When I attended this robotics competition a couple years ago, I couldn’t help but think, “I wish they had this when I was a nerd!” A robotics competition complete with pumping music from a DJ, professional lighting, electric vibe, and kids from all over the United States and Canada. High School teams compete at the University of Pittsburgh’s Peterson Event Center for a chance to participate at the national competition. The high schoolers are given their robotic challenge in January and are given only two months to complete a robot that can complete the challenge tasks. This is a great opportunity to see truly gifted young adults.
The Pittsburgh Zoo and PPG Aquarium is always a big hit with kids. Since the zoo is open mostly every day of the year, we like to go on colder days (when the animals are more active) or overcast/rainy days (when there are no crowds!) The zoo offers great classes and often give participants a chance to get close up with some special animals, maybe even pet them!
Pittsburgh offers a wonderful library system with access to interlibrary loans between almost every Carnegie and most suburban branches. There are always programs available for all ages. Check out the beautiful Carnegie locations, especially the main library in Oakland and the Homestead branch, which also hosts concerts in a lovingly restored theater.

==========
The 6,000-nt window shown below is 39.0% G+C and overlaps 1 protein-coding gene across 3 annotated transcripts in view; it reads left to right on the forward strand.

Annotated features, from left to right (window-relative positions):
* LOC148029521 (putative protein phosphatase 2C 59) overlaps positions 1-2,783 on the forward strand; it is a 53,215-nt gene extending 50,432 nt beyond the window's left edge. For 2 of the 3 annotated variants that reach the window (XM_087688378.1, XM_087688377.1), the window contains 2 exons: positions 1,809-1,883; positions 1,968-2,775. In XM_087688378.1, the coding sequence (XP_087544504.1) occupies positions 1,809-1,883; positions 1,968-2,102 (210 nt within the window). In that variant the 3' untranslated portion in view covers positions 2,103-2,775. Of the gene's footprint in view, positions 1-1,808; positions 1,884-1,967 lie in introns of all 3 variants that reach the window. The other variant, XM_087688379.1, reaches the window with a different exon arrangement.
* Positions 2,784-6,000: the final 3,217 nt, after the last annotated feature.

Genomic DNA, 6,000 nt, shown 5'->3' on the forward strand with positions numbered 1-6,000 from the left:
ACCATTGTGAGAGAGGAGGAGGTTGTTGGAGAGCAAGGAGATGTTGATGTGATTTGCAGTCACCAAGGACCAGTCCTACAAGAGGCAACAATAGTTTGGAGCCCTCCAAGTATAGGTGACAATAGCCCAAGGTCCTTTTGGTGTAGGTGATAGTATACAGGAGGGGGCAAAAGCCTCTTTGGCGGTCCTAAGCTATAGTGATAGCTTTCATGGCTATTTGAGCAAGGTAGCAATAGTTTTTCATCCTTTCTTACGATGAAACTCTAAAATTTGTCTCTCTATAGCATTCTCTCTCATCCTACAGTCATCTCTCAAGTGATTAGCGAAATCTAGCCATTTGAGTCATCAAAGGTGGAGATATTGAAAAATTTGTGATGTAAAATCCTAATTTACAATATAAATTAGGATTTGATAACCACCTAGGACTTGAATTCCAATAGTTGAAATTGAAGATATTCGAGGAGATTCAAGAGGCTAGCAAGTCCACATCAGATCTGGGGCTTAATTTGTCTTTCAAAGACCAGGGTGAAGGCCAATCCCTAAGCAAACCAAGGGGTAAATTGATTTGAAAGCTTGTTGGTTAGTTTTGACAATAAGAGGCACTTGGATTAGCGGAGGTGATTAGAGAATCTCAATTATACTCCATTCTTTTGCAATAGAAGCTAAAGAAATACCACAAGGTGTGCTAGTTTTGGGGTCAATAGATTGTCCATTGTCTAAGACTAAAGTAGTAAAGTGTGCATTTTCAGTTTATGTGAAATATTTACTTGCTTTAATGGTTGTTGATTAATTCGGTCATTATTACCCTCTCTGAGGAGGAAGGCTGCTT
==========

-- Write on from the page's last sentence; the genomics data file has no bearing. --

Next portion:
- Soldiers and Sailors Hall (Oakland section of Pittsburgh)
Great place for the military history buff (and budding military history buff). Wonderful exhibits feature both a national and Pittsburgh-centric view of the military history of the United States. After your visit inside, the kids can hang from the cannons out front, then walk a block down the street and get some of “world famous” “O” French fries.
- The Old Stone House (Slippery Rock, Pennsylvaia)
Special activities planned all year round. Try to check out the fronstierman/woman rendezvous and military re-enactment weekends. Lovingly curated by staff and volunteers from Slippery Rock University, experience a step back in time with unprecedented access to an historical gem of a building.
Built in the shell of an old ice house, the Heinz Hisotry Center is the premiere western Pennsylvania history museum. Highlights include hands on exhibits for kids, stellar permanent exhibits, and world class traveling exhibits. Don’t miss the Special Collections section which is really like stepping into a well organized and super cool attic housing Pittsburgh history.